One thing he mentions is the realization that so much is out of your hands.  We like to think we are control of large parts of our destiny (I’ve taken too many tests for job openings that expect you to answer that success is the result of ONLY hard work).  I can identify with that sense of powerlessness, that lack of control, in my own set of circumstances.  Mine are different- I’m not facing the possibility of death.  But there are some incredibly unattractive alternatives encircling me.

I have little to no control over the outcomes as I search for a new position.  My fate, seemingly, is in the hands of others.  I can’t control pastoral search committees.  I can’t control human resource departments.  I appear to be at the mercy of other sinners who are just as inconsistent as myself.

I’m not called to be in control, but to be responsible.  Surely, no search committee will call me to be their pastor if I don’t apply for that position.  The same goes locally as I attempt to make ends meet while searching for a new pastorate.  I must take the time to fill out forms, send out e-mails, look on the internet.  I must then WAIT (and wait, and wait- while continuing to follow other leads).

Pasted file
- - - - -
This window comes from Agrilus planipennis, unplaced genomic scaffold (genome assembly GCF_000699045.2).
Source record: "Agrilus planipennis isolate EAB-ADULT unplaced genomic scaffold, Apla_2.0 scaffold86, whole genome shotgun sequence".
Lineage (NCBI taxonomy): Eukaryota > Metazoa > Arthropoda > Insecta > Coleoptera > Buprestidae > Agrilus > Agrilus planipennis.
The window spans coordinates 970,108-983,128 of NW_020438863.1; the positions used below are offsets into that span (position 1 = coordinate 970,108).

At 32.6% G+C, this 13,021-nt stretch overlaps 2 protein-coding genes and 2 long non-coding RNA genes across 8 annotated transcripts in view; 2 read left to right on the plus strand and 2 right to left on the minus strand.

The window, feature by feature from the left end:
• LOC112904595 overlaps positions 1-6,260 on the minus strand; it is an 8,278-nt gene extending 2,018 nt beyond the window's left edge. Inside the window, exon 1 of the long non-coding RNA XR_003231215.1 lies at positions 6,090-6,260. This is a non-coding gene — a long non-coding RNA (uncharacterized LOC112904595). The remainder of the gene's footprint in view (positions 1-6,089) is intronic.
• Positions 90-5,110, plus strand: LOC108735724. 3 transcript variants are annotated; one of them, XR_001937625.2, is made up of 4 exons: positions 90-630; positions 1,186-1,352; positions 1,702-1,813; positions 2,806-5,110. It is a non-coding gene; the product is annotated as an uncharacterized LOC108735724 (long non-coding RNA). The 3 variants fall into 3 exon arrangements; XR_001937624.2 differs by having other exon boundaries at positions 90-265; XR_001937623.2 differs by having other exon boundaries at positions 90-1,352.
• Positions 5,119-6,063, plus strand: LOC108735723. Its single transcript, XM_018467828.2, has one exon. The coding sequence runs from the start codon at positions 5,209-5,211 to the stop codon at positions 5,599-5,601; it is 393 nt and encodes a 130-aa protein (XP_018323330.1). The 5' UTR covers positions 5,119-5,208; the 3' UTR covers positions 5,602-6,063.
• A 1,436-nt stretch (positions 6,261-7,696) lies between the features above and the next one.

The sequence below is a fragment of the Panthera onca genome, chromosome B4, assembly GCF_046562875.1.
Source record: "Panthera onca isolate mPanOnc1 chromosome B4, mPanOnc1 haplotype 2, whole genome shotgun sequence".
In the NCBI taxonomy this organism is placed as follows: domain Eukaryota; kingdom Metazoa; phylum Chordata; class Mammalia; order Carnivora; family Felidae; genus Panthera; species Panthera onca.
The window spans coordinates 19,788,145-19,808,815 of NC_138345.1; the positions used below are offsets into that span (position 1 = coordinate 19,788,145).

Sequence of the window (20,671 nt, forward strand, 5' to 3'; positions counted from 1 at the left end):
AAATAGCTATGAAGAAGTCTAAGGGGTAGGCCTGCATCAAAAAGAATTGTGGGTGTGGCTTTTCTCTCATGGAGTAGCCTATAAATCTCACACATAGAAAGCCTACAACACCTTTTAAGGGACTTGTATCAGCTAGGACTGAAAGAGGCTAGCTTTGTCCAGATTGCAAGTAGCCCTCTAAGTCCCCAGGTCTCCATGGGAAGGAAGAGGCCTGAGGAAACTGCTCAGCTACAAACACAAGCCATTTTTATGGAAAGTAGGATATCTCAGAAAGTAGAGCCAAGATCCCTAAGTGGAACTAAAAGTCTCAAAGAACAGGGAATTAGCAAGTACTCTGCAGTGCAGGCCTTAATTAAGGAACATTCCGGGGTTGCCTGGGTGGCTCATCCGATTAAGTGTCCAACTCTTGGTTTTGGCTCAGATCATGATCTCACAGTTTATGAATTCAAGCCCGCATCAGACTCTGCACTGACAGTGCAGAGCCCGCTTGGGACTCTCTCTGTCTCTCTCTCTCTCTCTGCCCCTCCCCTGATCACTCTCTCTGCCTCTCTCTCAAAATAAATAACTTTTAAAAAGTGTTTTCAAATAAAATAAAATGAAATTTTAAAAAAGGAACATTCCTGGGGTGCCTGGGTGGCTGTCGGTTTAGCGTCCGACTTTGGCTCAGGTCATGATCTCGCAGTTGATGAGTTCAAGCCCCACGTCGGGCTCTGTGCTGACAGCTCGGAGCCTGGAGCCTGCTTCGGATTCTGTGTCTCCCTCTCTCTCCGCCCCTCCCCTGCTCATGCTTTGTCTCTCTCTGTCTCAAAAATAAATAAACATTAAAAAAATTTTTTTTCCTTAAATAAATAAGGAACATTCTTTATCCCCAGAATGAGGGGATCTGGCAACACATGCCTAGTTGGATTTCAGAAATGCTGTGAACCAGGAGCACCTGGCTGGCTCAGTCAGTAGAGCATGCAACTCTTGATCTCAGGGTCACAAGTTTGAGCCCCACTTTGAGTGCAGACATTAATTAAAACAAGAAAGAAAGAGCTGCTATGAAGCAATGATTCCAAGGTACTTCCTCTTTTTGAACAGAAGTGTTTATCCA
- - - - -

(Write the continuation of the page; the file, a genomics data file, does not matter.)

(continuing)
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I was pondering this from A Gospel Primer for Christians yesterday.

“According to Scripture, God deliberately designed the gospel in such a way as to strip me of pride and leave me without any grounds for boasting in myself whatsoever.  This is actually a wonderful mercy from God, for pride is at the root of all my sin.  … Therefore, if I am to experience deliverance from sin, I must be delivered from the pride that produces it.  Thankfully, the gospel is engineered to accomplish this deliverance.